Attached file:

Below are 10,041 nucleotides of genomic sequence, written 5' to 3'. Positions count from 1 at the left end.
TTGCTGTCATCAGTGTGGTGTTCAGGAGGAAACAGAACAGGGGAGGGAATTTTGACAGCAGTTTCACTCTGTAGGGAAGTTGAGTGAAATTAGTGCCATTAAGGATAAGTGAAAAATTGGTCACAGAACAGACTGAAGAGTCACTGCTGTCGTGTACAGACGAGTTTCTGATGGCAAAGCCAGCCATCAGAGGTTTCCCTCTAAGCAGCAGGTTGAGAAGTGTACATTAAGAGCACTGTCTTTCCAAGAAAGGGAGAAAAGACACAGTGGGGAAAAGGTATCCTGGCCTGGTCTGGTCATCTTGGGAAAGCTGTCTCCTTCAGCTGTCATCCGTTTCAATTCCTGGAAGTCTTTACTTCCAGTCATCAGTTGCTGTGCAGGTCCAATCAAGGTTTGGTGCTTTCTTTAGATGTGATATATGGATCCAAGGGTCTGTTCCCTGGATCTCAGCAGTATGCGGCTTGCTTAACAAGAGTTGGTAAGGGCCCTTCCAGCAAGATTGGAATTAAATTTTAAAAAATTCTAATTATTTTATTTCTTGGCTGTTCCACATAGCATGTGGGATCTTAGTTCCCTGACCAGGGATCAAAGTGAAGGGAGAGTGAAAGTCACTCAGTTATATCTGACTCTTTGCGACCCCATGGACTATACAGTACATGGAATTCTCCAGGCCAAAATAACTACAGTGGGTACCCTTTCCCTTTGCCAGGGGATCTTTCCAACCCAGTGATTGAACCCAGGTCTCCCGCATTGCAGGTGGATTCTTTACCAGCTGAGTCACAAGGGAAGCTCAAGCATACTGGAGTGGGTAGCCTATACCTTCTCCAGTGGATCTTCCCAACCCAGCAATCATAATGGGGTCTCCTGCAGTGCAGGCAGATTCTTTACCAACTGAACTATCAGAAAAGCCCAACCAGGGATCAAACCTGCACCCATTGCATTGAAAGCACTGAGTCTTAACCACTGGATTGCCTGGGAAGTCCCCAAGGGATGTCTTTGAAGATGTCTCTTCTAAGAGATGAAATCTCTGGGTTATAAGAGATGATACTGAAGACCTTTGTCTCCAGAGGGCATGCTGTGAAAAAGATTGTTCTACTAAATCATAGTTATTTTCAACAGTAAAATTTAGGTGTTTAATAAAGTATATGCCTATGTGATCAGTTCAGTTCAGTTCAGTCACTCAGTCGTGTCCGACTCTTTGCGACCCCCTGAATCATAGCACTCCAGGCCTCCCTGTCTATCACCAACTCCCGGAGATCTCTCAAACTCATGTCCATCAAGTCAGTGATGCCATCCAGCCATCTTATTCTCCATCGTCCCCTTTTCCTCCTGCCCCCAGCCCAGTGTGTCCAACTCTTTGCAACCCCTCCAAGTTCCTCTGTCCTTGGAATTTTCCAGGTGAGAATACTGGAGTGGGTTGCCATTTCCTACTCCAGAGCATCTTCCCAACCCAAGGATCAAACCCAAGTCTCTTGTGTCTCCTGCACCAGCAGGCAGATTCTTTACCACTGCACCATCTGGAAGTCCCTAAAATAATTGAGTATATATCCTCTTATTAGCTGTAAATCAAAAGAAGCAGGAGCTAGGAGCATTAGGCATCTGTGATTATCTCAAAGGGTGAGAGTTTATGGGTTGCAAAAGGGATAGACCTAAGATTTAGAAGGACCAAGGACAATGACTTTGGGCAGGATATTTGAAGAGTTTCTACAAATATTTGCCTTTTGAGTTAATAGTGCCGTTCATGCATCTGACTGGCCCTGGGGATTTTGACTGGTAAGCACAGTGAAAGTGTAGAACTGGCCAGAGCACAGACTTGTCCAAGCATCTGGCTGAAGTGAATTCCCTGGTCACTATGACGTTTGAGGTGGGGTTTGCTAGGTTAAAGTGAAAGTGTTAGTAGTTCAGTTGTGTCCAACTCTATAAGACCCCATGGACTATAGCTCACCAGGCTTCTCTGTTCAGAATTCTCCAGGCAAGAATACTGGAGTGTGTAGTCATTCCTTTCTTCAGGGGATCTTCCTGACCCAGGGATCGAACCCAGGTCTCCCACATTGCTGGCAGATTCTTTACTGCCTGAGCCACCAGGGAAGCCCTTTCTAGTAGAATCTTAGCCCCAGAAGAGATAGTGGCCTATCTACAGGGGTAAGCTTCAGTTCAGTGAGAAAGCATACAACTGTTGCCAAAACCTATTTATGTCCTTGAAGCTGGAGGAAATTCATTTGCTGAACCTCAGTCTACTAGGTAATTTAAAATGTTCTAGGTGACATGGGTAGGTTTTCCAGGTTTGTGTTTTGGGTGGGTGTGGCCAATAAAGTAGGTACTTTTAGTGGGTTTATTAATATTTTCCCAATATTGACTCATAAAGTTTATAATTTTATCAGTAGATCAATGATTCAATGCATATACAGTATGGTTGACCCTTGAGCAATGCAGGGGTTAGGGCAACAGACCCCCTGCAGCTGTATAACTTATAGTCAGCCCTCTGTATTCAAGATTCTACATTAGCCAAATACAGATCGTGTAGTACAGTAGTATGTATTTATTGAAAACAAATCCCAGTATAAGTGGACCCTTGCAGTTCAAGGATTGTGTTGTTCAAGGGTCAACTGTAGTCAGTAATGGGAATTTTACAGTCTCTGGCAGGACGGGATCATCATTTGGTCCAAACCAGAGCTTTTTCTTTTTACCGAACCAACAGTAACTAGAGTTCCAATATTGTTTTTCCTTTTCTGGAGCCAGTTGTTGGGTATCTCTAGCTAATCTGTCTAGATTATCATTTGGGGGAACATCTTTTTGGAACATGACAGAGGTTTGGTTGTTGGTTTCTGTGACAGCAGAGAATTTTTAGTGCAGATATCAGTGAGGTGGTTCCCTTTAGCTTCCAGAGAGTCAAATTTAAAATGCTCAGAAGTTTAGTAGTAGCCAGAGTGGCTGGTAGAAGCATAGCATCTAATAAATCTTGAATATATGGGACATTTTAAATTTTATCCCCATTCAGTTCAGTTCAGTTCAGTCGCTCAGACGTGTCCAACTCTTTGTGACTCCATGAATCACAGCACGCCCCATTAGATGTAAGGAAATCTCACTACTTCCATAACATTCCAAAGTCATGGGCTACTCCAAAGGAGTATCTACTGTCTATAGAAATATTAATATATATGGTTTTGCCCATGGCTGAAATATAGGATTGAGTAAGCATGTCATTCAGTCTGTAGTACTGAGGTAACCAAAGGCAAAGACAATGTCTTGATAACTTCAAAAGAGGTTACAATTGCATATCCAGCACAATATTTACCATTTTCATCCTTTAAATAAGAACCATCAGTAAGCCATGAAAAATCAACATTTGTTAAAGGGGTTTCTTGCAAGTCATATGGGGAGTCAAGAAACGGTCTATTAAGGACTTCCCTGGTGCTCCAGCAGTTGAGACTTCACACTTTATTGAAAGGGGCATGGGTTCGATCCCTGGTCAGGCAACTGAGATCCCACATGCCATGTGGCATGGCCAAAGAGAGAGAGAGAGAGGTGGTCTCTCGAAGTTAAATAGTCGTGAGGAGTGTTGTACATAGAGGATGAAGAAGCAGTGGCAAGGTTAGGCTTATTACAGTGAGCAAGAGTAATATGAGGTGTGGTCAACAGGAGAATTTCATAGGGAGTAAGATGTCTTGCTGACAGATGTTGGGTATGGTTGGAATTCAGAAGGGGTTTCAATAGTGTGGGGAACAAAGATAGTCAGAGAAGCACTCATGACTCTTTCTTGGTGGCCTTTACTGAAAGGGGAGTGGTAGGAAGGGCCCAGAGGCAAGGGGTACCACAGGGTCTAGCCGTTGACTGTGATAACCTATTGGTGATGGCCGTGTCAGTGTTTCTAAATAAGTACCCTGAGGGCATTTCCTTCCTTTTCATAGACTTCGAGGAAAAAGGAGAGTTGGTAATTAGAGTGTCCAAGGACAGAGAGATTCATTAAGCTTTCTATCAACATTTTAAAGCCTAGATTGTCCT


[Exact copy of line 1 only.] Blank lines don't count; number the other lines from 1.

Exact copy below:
Below are 10,041 nucleotides of genomic sequence, written 5' to 3'. Positions count from 1 at the left end.